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: Andrew Appel posted about Thoughtcrime Experiments to the prestigious Freedom to Tinker weblog (alas, still not called Freedom To Tinkle). Andrew is one of the authors of "Using Memory Errors to Attack a Virtual Machine", the paper that partially inspired Ken Liu's Single-Bit Error. Andrew writes of the anthology:

It's not all honey and roses, of course. The authors got paid, but the editors didn't! The Appendix presents data on how many hours they spent "for free". In addition, if you look closely, you'll see that the way the authors got paid is that the editors spent their own money.

It certainly wasn't my intention to hide this fact! But more generally, this is my impression of how things work in the antilucrative world of SF/F short fiction publishing. When I sell a story to a magazine, I get a check signed by the editor. In almost all cases, that money is in some sense the editor's money. The only thing different with TE is that we're not trying to make our money back.

Here's what I mean. Unless you're Gordon Van Gelder or Sheila Williams or Stanley Schmidt, you don't draw a salary. A small-time editor/publisher spends their own money, in quantities that are obscene to them and laughably insufficient to the writers, and then tries to make that money back. There are different strategies for this. Strange Horizons solicits donations and runs public radio-style fundraising drives. Futurismic runs ads. Small print mags sell hard copies and/or subscriptions.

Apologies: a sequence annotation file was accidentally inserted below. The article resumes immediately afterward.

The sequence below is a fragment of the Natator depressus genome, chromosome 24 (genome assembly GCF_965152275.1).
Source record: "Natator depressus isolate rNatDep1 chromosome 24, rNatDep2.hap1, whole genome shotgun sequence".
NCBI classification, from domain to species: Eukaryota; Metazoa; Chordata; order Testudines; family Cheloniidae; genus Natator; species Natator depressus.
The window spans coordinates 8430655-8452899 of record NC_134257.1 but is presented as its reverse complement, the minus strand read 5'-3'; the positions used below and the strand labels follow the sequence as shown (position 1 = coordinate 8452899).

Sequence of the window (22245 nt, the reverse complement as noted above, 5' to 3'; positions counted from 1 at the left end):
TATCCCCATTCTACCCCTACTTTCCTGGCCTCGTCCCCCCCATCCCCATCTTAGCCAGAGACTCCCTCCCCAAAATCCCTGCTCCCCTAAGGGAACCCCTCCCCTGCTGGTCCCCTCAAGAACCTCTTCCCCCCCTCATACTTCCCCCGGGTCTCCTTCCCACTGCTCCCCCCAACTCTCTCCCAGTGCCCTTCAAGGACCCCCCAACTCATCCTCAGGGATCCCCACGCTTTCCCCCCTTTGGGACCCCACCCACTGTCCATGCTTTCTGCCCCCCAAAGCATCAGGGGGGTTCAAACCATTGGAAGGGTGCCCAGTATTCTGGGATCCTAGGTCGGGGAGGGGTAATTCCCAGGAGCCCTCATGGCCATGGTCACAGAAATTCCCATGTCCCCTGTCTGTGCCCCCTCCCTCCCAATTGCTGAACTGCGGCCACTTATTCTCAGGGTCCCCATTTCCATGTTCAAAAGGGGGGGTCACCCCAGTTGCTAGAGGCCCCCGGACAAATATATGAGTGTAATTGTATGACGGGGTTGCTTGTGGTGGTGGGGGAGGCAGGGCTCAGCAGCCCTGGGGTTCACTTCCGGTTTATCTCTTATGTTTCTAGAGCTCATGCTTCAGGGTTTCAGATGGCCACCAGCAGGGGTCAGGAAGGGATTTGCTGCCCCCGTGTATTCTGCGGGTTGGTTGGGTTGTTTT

It's your money being spent because you're the publisher: if you make a profit, the profit is yours. The flip side of Stanley Schmidt drawing a salary is that if Analog should sell a million copies one month, he doesn't get to keep the money. It belongs to Dell Publications.

The thing is, you'll never make a profit. Even in the good old days the SF magazines scraped by, and these days are bad and new. Find an online magazine with Project Wonderful ads, look at their PW graphs versus their payment rates, and do the math.

Here's a ridiculously optimistic assumption: let's say ten percent of the people who downloaded our PDF would have paid us ten dollars for it, and that everyone who bought a five-dollar hard copy would have paid ten. We'd still have lost money, to the tune of a few hundred dollars. And that's just the loss on the money we paid out! I'm not even thinking about the money value of our time. The unprofitability of this whole realm of publishing is no secret; it's a running joke. Even people who try to make some money back aren't doing this for money, but because they like the non-monetary returns they get on their investment.

Sometime in the past decade I learned a valuable lesson from Jake Berendes: know when to say "screw it". Do the thing you've been waiting for someone else to do. Removing the commercial angle altogether will save you disappointment and headaches. Spending money to create something interesting for everybody feels much better than losing slightly less money in a commercial venture.

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